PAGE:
LocationWijnhaven, Turfmarkt 99, 2511 DC, Den Haag
- Frugality and digital access to basic needs: inclusion or exclusion? (Digital)
Within wider debates on sustainability and digitalization, frugal innovation (FI) scholars largely assume that digital technologies are important for FI in realising sustainable development outcomes. However, at the same time the challenge of digital exclusion arises, implying reduced access to basic needs. This workshop aims to explore the linkages between digitalisation, frugal innovation and access to basic services. Thereto, we conceptualize digital technologies as and within frugal innovations to explore challenges and opportunities regarding affordable access to basic services in the Global South as well as in the Global North.
- Frugality in food provisioning: the practices of intermediaries navigating scarcity (Agro-Food)
In this mini-workshop we will pitch our recent work related to the Dutch Research Agenda (NWA) and explore how we can further incorporate ideas of different ICFI stakeholders. Large groups of people in the Global South depend on local agri-food chains for their food and nutrition security. Resource-constrained small and medium enterprises (SMEs) in the so-called “hidden middle” of these chains play important roles in aggregating, processing, and distributing food products. We use the concept of frugality to discover how these actors handle the conundrum between providing affordable and nutritious food to low-income consumers and simultaneously rewarding smallholder producers. We aim to use these insights to co-create perspectives for action and policy.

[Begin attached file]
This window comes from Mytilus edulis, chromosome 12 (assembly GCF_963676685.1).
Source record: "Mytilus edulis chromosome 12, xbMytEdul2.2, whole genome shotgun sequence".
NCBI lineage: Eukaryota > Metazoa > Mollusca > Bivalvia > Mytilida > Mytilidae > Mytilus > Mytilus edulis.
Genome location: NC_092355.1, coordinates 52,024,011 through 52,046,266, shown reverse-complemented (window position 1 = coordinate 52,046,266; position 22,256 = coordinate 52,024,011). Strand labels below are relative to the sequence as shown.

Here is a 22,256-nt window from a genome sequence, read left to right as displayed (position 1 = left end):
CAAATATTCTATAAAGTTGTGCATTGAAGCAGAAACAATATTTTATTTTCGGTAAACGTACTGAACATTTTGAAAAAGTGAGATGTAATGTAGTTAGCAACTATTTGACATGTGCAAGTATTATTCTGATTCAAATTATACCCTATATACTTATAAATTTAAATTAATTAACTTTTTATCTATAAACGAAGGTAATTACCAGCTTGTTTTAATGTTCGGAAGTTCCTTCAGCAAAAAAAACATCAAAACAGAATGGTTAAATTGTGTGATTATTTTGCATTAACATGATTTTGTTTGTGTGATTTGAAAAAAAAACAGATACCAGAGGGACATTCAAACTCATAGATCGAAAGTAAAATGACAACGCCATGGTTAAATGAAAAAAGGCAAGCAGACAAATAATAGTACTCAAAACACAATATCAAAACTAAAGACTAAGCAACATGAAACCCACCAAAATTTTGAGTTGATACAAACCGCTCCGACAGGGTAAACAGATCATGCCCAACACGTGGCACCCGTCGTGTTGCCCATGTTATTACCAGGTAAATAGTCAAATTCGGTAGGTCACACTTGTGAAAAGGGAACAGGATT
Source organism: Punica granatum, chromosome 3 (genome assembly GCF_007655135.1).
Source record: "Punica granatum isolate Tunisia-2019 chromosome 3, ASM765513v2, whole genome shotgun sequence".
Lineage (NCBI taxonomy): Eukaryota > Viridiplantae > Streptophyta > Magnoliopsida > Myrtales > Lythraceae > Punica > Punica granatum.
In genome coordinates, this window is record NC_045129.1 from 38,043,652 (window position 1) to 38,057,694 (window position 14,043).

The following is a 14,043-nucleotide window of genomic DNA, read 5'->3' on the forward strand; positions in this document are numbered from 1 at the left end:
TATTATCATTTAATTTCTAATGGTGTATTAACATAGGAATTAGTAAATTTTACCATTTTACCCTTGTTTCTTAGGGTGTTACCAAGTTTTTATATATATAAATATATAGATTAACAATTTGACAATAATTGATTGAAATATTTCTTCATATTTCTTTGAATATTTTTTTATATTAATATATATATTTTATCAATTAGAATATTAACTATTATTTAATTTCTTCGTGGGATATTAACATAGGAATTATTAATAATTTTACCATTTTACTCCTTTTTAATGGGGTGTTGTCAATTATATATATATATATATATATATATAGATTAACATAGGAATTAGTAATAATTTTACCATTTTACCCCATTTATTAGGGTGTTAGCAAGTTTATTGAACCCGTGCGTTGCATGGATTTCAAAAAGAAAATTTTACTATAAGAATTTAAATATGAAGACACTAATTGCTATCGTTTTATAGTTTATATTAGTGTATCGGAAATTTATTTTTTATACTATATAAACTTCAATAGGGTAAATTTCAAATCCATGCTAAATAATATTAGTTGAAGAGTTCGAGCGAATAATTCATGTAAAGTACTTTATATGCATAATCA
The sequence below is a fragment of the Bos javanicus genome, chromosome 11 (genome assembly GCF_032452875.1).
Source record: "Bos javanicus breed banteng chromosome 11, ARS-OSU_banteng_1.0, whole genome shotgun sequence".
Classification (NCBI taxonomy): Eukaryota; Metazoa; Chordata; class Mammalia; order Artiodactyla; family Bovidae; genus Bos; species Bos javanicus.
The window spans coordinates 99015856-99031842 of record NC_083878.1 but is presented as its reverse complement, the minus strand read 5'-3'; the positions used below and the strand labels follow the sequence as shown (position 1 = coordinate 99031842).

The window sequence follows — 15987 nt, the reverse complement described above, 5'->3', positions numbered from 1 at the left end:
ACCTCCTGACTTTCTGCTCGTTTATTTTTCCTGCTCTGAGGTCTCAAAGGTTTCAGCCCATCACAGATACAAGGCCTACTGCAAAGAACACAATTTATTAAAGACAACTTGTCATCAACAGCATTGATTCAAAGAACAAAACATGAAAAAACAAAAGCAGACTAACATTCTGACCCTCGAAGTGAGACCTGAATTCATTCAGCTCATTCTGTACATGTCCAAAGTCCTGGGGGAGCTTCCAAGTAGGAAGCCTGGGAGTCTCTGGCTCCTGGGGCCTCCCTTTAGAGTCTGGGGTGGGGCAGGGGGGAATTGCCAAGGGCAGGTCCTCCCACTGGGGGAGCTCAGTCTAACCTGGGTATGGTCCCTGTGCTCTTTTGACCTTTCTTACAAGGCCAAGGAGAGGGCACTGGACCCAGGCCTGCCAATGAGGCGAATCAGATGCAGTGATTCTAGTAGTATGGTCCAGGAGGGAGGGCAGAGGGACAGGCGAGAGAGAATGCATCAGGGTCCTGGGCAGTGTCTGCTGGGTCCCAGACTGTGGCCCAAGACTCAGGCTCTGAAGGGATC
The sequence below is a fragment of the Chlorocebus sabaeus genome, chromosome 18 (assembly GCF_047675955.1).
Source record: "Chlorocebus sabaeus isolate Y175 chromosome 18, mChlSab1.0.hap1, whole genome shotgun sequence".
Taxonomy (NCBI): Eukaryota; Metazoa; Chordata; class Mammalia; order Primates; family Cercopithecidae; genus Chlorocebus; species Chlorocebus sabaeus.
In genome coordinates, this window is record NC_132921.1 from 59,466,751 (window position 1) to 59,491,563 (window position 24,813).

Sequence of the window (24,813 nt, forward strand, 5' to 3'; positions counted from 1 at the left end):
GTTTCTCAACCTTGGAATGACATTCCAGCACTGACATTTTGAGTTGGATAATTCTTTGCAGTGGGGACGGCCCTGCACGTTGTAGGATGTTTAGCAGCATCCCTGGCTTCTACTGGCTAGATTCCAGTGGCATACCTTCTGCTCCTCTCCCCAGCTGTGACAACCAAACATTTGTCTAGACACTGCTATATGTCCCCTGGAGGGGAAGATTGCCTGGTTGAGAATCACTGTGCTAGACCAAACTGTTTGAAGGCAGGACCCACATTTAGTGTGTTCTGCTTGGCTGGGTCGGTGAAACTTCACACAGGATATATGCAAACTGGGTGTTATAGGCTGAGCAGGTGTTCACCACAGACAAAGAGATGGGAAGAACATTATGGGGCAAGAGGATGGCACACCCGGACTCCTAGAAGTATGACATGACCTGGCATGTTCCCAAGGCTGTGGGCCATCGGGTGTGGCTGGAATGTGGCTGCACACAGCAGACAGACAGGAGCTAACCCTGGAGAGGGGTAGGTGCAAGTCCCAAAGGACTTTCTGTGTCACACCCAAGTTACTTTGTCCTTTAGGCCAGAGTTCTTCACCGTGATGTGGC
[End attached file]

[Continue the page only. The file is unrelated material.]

- The frugal use of digital platforms in informal settlements: a case study of Mathare, Nairobi (Urban)
The use of digital platforms increases rapidly, also in informal settlements. We find that informal settlers mainly use basic functionalities of free platforms. The poorest of the poor use the digital payment platform M-Pesa to receive gifts on a dumb phone, while others also use digital platforms to among others look for work, (informally) buy and sell products or access micro credit. We argue that digital platforms are used in a frugal manner, but not all opportunities are met. At the same time, new inequalities emerge. How can frugality help us to benefit all informal settlers – reducing the digital divide - and to use digital platforms for a broader set of initiatives to improve quality of life?